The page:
One Watermelon Seed

 

We read this book, One Watermelon Seed by Celia Lottridge and I thought it would be a great lesson in skip counting by 10s. On top of that I thought it would be a great lesson in reinforcing the Arabic numerals too. I had the girls help me draw the fruits and produce and N was the one who helped a lot in making these cards mashaaAllah. She drew most of the fruits on paper and we scanned them and I colored them using GIMP and then put them together on Paint. I left N to help me do most of it and pretty soon we had these cards ready for printing. It was pretty quick alhamdulillah.

We had gone to Albuquerque on Friday and came back Saturday, so I packed these cards, the book and also the mountain game cards and the book. He kept asking to play with them and alhamdulilah we had a chance to use these cards before we checked out amidst packing up and cooking his food. The only caveat I didn’t foresee was; how to say those numbers 20,30,40,—100 in Arabic. I had to get ready in the middle of this activity, so I told S to continue playing with him and just focus on skip counting by 10s. While I was playing this with him though, we had fun, alhamdulillah.

in the hotel room, before checking out

First we did the numbers, and since I had the idea for this in my head and this was the first time trying it out, I had to figure out how to do this on the spot. At first I went through the ‘how many seeds of each plant was planted’, but then as we got to ‘how many of these plants were produced’ I figured we should have put the numbers next to each seed packet first. I had him count the fruits on each of the ’10’ cards, and with the skip counting, we took turns and after a while he got the hang of it. It was the first time to skip count by 10 for him.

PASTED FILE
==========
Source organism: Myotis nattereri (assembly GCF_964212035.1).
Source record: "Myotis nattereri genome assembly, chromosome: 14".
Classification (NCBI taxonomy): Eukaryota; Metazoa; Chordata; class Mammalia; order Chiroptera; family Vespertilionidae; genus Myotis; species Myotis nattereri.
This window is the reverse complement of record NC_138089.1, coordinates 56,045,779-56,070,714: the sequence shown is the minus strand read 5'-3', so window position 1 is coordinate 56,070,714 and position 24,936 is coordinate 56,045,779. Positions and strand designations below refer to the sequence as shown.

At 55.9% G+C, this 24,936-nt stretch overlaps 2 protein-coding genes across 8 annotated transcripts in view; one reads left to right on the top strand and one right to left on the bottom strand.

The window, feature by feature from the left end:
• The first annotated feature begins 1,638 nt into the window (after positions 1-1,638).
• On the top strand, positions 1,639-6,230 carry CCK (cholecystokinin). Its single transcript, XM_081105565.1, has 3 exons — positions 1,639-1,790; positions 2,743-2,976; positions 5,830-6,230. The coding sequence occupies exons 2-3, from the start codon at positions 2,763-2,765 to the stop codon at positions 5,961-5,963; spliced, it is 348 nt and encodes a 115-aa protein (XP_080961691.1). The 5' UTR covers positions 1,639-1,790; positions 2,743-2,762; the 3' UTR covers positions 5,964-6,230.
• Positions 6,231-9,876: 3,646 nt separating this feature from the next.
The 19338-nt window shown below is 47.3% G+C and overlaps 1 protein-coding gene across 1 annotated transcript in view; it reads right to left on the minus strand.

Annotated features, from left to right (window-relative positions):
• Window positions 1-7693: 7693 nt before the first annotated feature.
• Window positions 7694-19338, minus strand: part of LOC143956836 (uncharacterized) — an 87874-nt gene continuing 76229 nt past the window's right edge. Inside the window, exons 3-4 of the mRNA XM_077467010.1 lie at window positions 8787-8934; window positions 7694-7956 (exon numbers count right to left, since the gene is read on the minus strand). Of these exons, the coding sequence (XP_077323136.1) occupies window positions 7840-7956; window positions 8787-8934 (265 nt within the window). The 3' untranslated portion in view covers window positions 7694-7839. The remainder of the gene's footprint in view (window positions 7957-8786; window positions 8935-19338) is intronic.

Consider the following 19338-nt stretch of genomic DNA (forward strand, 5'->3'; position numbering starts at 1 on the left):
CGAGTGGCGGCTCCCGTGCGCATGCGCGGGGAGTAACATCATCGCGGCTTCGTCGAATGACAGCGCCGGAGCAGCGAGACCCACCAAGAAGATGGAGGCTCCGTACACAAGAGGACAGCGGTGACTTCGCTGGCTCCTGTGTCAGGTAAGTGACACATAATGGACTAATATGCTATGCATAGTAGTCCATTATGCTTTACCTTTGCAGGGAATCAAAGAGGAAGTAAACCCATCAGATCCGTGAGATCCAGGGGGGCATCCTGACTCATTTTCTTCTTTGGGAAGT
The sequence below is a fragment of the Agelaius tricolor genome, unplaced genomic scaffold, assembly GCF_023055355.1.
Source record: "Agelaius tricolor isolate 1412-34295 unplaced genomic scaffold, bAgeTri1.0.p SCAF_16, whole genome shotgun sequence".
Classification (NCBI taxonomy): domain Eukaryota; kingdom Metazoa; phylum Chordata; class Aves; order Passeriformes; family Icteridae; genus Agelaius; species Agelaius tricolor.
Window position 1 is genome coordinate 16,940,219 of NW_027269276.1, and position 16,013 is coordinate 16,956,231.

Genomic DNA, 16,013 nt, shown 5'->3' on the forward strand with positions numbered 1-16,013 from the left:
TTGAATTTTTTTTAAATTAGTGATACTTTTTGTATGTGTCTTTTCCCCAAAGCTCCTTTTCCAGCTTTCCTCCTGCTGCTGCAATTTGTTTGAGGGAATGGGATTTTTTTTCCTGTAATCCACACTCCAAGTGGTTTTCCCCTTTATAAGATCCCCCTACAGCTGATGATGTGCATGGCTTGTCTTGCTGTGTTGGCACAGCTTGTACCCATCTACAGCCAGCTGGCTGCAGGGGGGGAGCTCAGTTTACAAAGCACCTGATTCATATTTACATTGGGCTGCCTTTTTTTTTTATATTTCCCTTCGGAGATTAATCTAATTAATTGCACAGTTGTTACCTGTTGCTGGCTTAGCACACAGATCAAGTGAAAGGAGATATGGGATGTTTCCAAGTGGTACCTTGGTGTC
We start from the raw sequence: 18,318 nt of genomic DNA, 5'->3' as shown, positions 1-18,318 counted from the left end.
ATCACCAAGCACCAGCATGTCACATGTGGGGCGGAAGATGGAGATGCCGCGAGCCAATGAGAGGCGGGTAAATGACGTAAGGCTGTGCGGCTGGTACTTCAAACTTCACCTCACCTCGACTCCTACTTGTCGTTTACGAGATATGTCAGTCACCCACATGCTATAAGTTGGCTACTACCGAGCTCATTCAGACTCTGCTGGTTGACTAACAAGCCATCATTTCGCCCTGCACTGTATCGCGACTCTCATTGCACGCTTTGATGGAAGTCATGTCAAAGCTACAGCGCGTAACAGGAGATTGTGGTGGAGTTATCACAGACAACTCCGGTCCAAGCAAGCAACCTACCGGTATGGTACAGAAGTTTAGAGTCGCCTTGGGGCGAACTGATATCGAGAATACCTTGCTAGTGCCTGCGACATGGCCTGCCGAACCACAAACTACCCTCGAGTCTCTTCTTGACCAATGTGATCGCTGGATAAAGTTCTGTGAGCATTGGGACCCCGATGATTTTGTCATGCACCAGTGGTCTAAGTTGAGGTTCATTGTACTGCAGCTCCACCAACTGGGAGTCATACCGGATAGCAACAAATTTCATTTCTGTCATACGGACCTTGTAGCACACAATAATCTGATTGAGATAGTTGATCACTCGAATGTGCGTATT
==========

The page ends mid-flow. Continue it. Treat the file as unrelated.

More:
Then, we got rid of the numbers and we did the Arabic numerals. This was his first time recognizing the Arabic numerals for 20-100. But I think he did pretty well mashaaAllah.

We had to use the book because we had to keep referring to it to see how many of what seed was planted and how many of those grow. At least I told him to refer to the book to reinforce his reading and number recognition and then he had to count the fruits/veg on the card. This was a great activity alhamdulillah.

Initially, I wasn’t too enthused to read this book with him because I personally don’t really like counting books, but as I was looking through kindergarten activities on others’ blogs and websites, I figured this book has great math activity potential. Alhamdulilah it was quick too because N helped me with the pictures. I started working on it and delegating it on one of my busiest days in the week too! I feel somewhat addicted to this now. Next book up is Badger’s Fancy Meal. But as of now, it’s still not done. I’ll see how addicted I am to actually go through with it.

Nov 12, 2012

S was 15, N was 14, H was 12, Z was 5

This is part of a series called ‘Been There Done That‘ where I share my old homeschooling blog posts. Each post will portray different aspects of homeschooling and show different days of homeschooling looked like for us years back. I have also evolved throughout the years with regards to my views and opinions. These old posts are as they were at the time I was penning them.

 

Juli Herman is a homeschooling mother of four children, two of which are now in college. While pursuing her BSc. in Computer Science, she had her first two children.  By the time she completed her final year, she was 100% certain of two things; stay home with her children, and rekindle her love of learning. As a bibliophile, Juli naturally instilled the love of reading to her children from a young age. Homeschooling became an obvious choice of education for her children as she read more about it. Through living a homeschooling lifestyle where love of learning is placed on a pedestal, she witnessed her children blossom into their respective areas of strength. Now that she has been homeschooling for over 19 years, she is glad she documented the journey on her homeschooling blog, which went through its own growth. Blogging has served as a great reminder of both the blessings and challenges of homeschooling to keep her going with the youngest child. Through it all, homeschooling has taught her a lot about the true meaning of tawakkul.

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